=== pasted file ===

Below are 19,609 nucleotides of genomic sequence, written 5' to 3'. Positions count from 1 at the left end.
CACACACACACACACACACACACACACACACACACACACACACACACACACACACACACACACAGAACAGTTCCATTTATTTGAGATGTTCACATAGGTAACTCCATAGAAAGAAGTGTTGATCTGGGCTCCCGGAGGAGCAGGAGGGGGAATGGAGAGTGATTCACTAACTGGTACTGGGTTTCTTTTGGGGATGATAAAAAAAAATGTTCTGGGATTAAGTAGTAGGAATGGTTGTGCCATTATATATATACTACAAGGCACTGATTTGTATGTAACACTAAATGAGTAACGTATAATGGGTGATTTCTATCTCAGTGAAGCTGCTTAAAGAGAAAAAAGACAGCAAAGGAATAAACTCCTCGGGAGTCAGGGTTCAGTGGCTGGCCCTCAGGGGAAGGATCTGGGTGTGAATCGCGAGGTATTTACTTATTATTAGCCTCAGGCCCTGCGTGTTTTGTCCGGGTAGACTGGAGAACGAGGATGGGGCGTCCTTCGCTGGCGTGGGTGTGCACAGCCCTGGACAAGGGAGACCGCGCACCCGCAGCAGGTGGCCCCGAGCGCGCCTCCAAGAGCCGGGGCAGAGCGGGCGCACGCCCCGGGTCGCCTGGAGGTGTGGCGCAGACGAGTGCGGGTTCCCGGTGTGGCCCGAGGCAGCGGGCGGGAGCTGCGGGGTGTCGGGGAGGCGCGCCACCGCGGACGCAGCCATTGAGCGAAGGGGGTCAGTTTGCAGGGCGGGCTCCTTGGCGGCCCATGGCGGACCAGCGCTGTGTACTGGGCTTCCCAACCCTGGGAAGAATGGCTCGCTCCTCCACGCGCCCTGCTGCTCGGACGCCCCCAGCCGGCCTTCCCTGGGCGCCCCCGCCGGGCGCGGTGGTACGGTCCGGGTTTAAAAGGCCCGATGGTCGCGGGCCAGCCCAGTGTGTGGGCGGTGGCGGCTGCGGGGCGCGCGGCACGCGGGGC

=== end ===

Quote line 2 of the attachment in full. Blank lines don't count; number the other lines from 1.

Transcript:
CACACACACACACACACACACACACACACACACACACACACACACACACACACACACACACACAGAACAGTTCCATTTATTTGAGATGTTCACATAGGTAACTCCATAGAAAGAAGTGTTGATCTGGGCTCCCGGAGGAGCAGGAGGGGGAATGGAGAGTGATTCACTAACTGGTACTGGGTTTCTTTTGGGGATGATAAAAAAAAATGTTCTGGGATTAAGTAGTAGGAATGGTTGTGCCATTATATATATACTACAAGGCACTGATTTGTATGTAACACTAAATGAGTAACGTATAATGGGTGATTTCTATCTCAGTGAAGCTGCTTAAAGAGAAAAAAGACAGCAAAGGAATAAACTCCTCGGGAGTCAGGGTTCAGTGGCTGGCCCTCAGGGGAAGGATCTGGGTGTGAATCGCGAGGTATTTACTTATTATTAGCCTCAGGCCCTGCGTGTTTTGTCCGGGTAGACTGGAGAACGAGGATGGGGCGTCCTTCGCTGGCGTGGGTGTGCACAGCCCTGGACAAGGGAGACCGCGCACCCGCAGCAGGTGGCCCCGAGCGCGCCTCCAAGAGCCGGGGCAGAGCGGGCGCACGCCCCGGGTCGCCTGGAGGTGTGGCGCAGACGAGTGCGGGTTCCCGGTGTGGCCCGAGGCAGCGGGCGGGAGCTGCGGGGTGTCGGGGAGGCGCGCCACCGCGGACGCAGCCATTGAGCGAAGGGGGTCAGTTTGCAGGGCGGGCTCCTTGGCGGCCCATGGCGGACCAGCGCTGTGTACTGGGCTTCCCAACCCTGGGAAGAATGGCTCGCTCCTCCACGCGCCCTGCTGCTCGGACGCCCCCAGCCGGCCTTCCCTGGGCGCCCCCGCCGGGCGCGGTGGTACGGTCCGGGTTTAAAAGGCCCGATGGTCGCGGGCCAGCCCAGTGTGTGGGCGGTGGCGGCTGCGGGGCGCGCGGCACGCGGGGC